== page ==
Wi-Fi technology has changed significantly in the last ten years, but Ethernet-based networking has changed very little. As such, a Wi-Fi router with 2006-era guts is lagging significantly behind current Wi-Fi router technology, but the Ethernet networking component of the device is just as useful as ever; aside from potentially being only 100Mbs instead of 1000Mbs capable (which for 99% of home applications is irrelevant), Ethernet is Ethernet.
What does this matter to you, the consumer? It means that even though your old router doesn’t hack it for your Wi-Fi needs any longer, the device is still a perfectly serviceable (and high quality) network switch. When do you need a network switch? Any time you want to share an Ethernet cable among multiple devices, you need a switch.
For example, let’s say you have a single Ethernet wall jack behind your entertainment center. Unfortunately you have four devices that you want to link to your local network via hardline including your smart HDTV, DVR, Xbox, and a little Raspberry Pi running XBMC.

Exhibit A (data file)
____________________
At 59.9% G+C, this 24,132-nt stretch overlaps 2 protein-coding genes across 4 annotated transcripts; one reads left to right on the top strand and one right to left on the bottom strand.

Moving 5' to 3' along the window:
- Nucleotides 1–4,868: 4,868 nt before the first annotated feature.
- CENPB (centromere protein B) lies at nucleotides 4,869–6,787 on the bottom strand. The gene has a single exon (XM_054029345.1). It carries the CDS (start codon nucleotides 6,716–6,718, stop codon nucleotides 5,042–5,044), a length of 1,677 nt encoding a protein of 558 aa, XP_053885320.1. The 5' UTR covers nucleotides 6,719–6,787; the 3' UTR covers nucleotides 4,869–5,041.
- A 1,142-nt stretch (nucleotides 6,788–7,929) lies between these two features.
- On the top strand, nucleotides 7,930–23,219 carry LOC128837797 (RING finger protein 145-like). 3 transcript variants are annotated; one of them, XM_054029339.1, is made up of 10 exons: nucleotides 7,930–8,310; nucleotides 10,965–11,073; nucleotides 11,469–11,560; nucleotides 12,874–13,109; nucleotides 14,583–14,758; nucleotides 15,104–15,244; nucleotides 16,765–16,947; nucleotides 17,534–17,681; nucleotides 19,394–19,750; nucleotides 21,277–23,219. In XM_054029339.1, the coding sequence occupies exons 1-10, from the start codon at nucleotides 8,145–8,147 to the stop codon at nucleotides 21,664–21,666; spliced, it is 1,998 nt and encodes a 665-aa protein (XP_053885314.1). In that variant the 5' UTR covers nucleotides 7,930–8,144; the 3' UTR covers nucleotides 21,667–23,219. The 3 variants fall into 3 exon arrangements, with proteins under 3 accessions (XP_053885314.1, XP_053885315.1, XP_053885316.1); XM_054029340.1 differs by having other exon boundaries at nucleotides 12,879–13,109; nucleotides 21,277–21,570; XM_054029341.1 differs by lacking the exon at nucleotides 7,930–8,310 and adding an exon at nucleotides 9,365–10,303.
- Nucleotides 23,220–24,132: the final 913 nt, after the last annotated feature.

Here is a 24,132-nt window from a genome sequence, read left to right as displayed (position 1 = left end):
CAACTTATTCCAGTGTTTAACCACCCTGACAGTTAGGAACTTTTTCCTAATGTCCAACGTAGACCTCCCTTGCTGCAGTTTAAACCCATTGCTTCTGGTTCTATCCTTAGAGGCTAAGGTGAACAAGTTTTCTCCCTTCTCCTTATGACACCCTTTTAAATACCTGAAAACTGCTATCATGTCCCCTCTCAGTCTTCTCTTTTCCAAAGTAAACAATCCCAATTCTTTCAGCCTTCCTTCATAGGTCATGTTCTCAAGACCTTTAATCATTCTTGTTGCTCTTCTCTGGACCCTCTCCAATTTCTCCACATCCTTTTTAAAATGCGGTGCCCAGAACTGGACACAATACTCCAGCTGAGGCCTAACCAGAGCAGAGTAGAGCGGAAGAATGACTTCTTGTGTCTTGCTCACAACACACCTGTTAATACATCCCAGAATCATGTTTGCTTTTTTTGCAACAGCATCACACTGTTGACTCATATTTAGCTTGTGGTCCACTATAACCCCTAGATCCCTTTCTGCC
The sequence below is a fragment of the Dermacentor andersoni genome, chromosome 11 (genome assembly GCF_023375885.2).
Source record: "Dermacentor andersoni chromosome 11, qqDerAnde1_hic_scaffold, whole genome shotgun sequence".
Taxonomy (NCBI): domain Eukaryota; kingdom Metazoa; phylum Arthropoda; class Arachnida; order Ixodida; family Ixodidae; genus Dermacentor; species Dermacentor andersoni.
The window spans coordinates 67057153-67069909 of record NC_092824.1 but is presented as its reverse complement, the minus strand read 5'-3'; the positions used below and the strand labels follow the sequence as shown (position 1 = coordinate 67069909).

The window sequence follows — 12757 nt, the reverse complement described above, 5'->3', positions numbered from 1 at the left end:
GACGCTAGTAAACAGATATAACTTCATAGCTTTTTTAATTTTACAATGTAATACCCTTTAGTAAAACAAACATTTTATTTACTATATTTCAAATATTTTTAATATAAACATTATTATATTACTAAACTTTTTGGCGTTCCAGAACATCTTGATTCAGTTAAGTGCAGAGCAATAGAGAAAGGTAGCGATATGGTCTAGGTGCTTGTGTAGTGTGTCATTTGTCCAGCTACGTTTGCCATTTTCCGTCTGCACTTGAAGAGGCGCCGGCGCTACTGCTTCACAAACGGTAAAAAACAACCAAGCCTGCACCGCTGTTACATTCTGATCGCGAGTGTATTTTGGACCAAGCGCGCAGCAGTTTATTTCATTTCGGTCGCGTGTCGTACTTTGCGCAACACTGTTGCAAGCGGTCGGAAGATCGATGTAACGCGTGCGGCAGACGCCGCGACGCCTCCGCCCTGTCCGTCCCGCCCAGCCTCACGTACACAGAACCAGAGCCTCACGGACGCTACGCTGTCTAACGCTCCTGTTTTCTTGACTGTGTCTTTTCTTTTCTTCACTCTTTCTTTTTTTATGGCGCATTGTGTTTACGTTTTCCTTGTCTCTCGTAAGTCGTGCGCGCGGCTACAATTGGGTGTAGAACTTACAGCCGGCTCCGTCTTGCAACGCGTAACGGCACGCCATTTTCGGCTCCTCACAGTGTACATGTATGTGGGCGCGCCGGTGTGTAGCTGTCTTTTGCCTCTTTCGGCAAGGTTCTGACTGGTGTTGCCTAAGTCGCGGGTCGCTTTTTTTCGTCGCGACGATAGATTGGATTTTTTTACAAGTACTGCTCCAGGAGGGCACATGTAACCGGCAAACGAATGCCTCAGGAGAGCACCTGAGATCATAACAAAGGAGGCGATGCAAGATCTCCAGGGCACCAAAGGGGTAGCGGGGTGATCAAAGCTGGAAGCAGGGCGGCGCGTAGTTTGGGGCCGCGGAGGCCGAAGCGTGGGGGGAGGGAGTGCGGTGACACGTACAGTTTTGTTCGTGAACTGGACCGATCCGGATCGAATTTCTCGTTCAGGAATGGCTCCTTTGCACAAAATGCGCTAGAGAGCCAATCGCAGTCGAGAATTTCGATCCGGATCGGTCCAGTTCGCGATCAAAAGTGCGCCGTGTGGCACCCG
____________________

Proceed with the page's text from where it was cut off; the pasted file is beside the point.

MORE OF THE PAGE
Instead of spending -30 to purchase a brand new switch of comparable build quality to your old Wi-Fi router, it makes financial sense (and is environmentally friendly) to invest five minutes of your time tweaking the settings on the old router to turn it from a Wi-Fi access point and routing tool into a network switch–perfect for dropping behind your entertainment center so that your DVR, Xbox, and media center computer can all share an Ethernet connection.
Read more: Switch Network Installer